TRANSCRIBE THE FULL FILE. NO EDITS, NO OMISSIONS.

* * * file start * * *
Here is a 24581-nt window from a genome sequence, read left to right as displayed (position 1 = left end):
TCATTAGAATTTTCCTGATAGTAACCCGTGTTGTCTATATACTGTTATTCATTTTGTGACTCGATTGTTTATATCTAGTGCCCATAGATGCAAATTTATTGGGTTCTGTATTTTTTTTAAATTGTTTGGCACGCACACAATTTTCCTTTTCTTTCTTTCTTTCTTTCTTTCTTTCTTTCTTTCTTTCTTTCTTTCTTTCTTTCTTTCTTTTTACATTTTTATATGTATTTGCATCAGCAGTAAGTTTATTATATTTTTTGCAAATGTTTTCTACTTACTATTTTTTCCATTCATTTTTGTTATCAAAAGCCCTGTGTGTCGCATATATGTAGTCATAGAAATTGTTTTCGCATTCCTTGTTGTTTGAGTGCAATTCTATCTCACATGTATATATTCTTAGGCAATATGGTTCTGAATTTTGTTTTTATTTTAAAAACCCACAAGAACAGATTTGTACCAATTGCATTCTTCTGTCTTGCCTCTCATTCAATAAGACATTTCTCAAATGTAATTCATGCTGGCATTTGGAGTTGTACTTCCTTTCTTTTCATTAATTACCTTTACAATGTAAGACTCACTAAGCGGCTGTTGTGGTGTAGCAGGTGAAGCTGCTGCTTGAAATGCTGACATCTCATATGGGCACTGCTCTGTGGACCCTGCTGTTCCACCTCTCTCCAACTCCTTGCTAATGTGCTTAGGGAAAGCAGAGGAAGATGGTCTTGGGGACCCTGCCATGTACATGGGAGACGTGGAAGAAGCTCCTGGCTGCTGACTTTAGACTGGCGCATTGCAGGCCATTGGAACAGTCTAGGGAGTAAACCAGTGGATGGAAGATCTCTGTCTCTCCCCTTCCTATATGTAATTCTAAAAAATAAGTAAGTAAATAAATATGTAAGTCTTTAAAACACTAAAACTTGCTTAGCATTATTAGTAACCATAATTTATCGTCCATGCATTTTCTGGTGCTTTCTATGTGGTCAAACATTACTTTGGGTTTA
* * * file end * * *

Here is a 24581-nt window from a genome sequence, read left to right as displayed (position 1 = left end):
TCATTAGAATTTTCCTGATAGTAACCCGTGTTGTCTATATACTGTTATTCATTTTGTGACTCGATTGTTTATATCTAGTGCCCATAGATGCAAATTTATTGGGTTCTGTATTTTTTTTAAATTGTTTGGCACGCACACAATTTTCCTTTTCTTTCTTTCTTTCTTTCTTTCTTTCTTTCTTTCTTTCTTTCTTTCTTTCTTTCTTTCTTTTTACATTTTTATATGTATTTGCATCAGCAGTAAGTTTATTATATTTTTTGCAAATGTTTTCTACTTACTATTTTTTCCATTCATTTTTGTTATCAAAAGCCCTGTGTGTCGCATATATGTAGTCATAGAAATTGTTTTCGCATTCCTTGTTGTTTGAGTGCAATTCTATCTCACATGTATATATTCTTAGGCAATATGGTTCTGAATTTTGTTTTTATTTTAAAAACCCACAAGAACAGATTTGTACCAATTGCATTCTTCTGTCTTGCCTCTCATTCAATAAGACATTTCTCAAATGTAATTCATGCTGGCATTTGGAGTTGTACTTCCTTTCTTTTCATTAATTACCTTTACAATGTAAGACTCACTAAGCGGCTGTTGTGGTGTAGCAGGTGAAGCTGCTGCTTGAAATGCTGACATCTCATATGGGCACTGCTCTGTGGACCCTGCTGTTCCACCTCTCTCCAACTCCTTGCTAATGTGCTTAGGGAAAGCAGAGGAAGATGGTCTTGGGGACCCTGCCATGTACATGGGAGACGTGGAAGAAGCTCCTGGCTGCTGACTTTAGACTGGCGCATTGCAGGCCATTGGAACAGTCTAGGGAGTAAACCAGTGGATGGAAGATCTCTGTCTCTCCCCTTCCTATATGTAATTCTAAAAAATAAGTAAGTAAATAAATATGTAAGTCTTTAAAACACTAAAACTTGCTTAGCATTATTAGTAACCATAATTTATCGTCCATGCATTTTCTGGTGCTTTCTATGTGGTCAAACATTACTTTGGGTTTA